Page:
Can 12 Steps be used by non-Addicts?
The 12 Step program has so many worthy ideas about living life properly and connecting to Hashem. I wonder if there may be possible harm in non-addicts trying to subscribe to the "disease" and "powerless" model. Could these concepts possibly be counter-productive for non-addicts?
Yaakov weighs in:
I would like to address the distinction that Dov brought above from Sandy B between religion being "serving G-d" and recovery being "needing G-d". In my humble opinion, the goal of religion and Torah really is "needing G-d". (I can give many examples from the Torah and Chazal to show this, but here is not the place). However, the Torah and Mitzvos is indeed about "serving G-d" so that we COME TO "needing G-d". They are really deeply connected. Let me try to explain what I mean:
The entire Torah and Mitzvos was given to us to help us step out of ourselves, as Hillel told the convert who wanted to learn the whole Torah while standing on one foot: "What you don't want done to yourself, don't do unto others - and the rest is a "pirush", go and learn it". That rule the most basic and fundamental level of stepping out of the self. It is the first step that an animal-based creature would need to take to become a spiritual-human. It is the root of the Torah, which is all about making us altruistic, to open us up to G-d's light. But the problem is, we can't really become altruistic on our own. It is against human nature and it requires a miracle. Normally we say "ain somchin al hanes" but I believe that when it comes to ruchniyus, we must rely on a nes. That means, at the end of the day, we will NEED G-D.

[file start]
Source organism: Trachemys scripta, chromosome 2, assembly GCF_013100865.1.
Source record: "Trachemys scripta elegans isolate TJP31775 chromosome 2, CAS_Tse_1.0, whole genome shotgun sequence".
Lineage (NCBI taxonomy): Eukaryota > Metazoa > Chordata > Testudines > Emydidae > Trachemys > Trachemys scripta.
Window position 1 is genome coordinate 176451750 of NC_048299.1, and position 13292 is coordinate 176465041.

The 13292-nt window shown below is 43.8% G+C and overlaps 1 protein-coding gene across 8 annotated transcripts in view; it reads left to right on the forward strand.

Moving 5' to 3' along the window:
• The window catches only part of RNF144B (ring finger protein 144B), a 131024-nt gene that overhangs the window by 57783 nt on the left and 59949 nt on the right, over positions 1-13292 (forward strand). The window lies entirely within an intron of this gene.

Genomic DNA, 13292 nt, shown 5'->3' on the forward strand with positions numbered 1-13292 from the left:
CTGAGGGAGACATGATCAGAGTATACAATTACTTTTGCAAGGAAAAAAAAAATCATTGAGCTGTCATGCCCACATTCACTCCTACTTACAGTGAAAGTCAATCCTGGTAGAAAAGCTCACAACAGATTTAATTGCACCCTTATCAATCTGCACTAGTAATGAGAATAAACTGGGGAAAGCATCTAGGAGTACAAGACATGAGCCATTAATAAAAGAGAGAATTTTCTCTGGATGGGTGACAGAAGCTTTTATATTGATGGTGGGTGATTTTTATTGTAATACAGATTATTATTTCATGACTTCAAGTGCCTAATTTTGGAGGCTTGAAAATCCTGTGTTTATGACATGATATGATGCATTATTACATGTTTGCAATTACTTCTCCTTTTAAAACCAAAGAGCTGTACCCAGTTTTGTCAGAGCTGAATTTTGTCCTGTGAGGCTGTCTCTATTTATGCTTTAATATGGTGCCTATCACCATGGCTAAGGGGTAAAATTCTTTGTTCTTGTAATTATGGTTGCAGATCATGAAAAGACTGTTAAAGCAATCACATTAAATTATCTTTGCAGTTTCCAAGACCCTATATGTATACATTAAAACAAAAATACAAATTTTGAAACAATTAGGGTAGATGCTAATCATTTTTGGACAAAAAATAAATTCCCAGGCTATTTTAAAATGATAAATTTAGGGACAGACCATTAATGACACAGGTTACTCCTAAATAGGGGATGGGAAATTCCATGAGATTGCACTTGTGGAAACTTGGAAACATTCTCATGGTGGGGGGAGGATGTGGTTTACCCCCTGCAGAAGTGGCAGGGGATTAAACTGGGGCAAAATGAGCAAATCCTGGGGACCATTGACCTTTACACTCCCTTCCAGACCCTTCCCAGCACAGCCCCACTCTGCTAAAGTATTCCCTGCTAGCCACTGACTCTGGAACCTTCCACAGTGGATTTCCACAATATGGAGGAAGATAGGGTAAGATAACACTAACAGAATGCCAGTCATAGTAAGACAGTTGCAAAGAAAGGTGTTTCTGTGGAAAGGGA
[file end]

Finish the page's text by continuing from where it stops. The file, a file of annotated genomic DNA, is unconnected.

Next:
But the problem is, we don't FEEL that we really need G-d because we haven't reached true "Hakaras Hara". We don't see how selfish we really are, how big our egos really are, and how this is separating us from the light of G-d and true "life". It is only through much "serving G-d" and trying to reach true lishma over many years of doing Torah and Mitzvos, that we slowly begin to see more and more how much "ra" we really have, and how much we really "Need Hashem". We come to see we need Hashem to be able to succeed in doing even ONE MITZVA with true and pure lishma/altruism.
So to sum up. Religion is indeed "serving G-d", but it's purpose is ultimately that we should "need G-d". G-d doesn't need mighty warriors. He wants the connection. And the more a person needs someone, the more they feel a connection to them. Therefore, I believe that every Jew really needs the 12-Steps. The problem is though, that not every Jew has a step 1. And without a step 1, the rest of the steps are pretty useless. But if we would try to really serve Hashem with ALL our heart and kochos for many years, we would start to get a true "hakaras hara" and see that we simply cannot become truly altruistic on our own without a miracle. And at that point, we will have a step 1 and can benefit greatly from the rest of the 12-Steps.
So addicts are essentially very lucky, because if a person is zoche to a true hakaras hara, even in one area (lust or alcohol for example), they are already able to jump to the level of needing Hashem that would normally take tzadikim many years of work to get to. So an addict is lucky to see his step 1 clearly... But little does he realize that he is not much different than all of us. His addiction is simply a manifestation of self-will run riot. It is really his self-will that is the culprit here, not the addiction. And we ALL have that same self-will problem that he has, we just weren't zoche to see what a mess it makes of our lives like he was. That is why we need years of avodah and trying to serve Hashem before we can truly give up achieving true lishma on our own and realize we need Hashem. Indeed, very few are zoche to this...
Bottom line: We ALL need 12-Steps. But it doesn't work without a step 1, and normally, only an addict has a step 1. For a normal yid, It takes years of Avodah to achieve a step 1 in realizing that we are powerless over our "self-will" and "ego" without a miracle from G-d.
Sorry for the long drasha... I hope some of it makes sense.